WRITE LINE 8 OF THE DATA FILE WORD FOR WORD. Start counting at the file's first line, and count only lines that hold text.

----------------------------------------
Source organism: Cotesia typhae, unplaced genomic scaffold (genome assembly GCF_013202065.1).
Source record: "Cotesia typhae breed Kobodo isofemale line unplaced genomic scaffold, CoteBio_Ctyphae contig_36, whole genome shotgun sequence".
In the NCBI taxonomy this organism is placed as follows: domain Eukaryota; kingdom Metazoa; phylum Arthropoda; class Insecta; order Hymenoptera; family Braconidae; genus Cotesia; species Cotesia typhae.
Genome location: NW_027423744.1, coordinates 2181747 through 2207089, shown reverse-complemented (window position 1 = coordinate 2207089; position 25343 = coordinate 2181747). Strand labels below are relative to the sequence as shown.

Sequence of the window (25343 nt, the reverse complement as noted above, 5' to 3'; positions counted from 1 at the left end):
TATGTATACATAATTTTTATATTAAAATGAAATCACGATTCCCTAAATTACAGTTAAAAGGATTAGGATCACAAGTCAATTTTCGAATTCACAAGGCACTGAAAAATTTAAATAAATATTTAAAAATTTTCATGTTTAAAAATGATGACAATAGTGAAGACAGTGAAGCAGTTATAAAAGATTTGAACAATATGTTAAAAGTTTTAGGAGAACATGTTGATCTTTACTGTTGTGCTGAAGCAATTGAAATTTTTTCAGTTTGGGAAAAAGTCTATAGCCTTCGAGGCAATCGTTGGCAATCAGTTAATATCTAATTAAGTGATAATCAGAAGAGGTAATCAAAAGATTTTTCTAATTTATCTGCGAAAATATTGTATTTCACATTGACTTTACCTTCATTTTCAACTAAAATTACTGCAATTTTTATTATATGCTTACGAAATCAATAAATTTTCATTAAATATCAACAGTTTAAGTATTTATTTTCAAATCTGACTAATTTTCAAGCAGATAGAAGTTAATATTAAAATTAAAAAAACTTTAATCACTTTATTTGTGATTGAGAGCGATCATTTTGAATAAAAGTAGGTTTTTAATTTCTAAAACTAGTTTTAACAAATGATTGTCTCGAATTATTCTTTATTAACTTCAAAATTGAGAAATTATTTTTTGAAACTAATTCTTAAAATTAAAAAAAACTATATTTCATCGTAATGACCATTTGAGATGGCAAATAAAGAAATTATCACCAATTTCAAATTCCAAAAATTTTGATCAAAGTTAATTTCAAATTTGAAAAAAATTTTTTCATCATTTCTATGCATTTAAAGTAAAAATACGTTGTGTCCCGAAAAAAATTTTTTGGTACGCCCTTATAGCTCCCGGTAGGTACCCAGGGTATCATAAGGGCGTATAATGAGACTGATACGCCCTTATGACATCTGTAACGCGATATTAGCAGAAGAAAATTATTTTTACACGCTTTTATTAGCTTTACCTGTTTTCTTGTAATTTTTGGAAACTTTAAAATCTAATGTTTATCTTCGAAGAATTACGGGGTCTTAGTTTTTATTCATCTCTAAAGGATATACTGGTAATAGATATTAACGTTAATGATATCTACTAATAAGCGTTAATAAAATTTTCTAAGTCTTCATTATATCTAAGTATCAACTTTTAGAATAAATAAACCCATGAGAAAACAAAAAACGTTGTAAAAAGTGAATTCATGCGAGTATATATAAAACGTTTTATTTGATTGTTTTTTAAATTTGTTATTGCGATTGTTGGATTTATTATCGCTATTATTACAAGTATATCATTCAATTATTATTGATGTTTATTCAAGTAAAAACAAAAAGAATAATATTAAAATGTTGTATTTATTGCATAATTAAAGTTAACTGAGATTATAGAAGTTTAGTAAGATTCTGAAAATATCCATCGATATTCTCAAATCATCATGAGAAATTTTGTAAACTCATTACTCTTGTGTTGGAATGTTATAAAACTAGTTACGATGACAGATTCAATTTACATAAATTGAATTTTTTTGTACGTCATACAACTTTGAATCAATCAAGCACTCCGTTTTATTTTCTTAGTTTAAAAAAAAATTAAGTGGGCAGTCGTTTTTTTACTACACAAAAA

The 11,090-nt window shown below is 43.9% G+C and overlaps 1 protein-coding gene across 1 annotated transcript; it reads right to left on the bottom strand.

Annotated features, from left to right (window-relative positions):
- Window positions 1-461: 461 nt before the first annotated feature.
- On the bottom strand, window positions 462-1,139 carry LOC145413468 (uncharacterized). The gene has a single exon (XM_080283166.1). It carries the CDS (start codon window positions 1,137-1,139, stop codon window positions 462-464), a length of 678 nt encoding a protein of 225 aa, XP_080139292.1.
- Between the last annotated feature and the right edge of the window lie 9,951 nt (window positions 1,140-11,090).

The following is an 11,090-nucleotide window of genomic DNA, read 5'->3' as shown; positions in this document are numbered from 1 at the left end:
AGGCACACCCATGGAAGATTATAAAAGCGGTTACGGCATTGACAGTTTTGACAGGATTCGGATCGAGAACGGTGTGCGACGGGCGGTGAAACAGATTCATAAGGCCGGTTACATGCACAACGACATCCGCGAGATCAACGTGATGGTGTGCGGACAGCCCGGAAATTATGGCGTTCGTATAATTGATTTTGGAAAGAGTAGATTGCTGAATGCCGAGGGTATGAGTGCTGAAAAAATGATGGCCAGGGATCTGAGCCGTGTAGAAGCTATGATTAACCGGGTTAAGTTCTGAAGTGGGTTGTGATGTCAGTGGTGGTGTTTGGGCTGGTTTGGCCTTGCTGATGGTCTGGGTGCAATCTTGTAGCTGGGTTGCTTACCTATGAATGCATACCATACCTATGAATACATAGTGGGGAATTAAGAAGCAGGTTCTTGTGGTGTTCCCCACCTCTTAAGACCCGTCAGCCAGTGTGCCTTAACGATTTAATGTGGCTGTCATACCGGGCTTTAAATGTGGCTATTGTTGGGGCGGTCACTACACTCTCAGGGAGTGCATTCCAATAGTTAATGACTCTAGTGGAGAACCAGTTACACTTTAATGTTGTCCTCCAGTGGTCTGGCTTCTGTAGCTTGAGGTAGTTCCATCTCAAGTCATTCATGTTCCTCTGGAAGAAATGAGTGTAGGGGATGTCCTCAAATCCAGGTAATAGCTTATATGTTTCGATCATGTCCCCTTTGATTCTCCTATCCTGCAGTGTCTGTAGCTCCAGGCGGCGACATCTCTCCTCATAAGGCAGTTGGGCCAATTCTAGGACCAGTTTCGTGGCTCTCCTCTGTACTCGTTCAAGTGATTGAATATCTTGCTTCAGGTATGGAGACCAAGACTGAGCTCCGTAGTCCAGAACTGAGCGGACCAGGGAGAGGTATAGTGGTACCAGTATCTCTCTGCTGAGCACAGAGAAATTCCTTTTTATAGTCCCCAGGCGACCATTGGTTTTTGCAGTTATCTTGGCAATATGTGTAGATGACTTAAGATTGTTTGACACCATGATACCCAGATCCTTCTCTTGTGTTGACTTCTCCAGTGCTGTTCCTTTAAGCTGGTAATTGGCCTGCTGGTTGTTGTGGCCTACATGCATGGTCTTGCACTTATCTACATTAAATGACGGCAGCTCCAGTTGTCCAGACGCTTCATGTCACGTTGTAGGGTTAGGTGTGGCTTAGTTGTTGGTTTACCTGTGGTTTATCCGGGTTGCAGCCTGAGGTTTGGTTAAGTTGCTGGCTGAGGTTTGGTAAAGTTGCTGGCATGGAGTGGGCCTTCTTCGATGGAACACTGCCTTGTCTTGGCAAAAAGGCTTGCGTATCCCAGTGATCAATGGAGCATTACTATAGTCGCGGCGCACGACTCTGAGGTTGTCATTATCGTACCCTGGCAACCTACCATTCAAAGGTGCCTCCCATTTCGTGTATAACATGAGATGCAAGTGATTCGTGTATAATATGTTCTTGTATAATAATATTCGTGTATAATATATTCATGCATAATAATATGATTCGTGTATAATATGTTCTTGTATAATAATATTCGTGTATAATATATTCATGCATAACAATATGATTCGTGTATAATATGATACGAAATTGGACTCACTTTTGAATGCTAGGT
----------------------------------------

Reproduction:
Annotated features, from left to right (window-relative positions):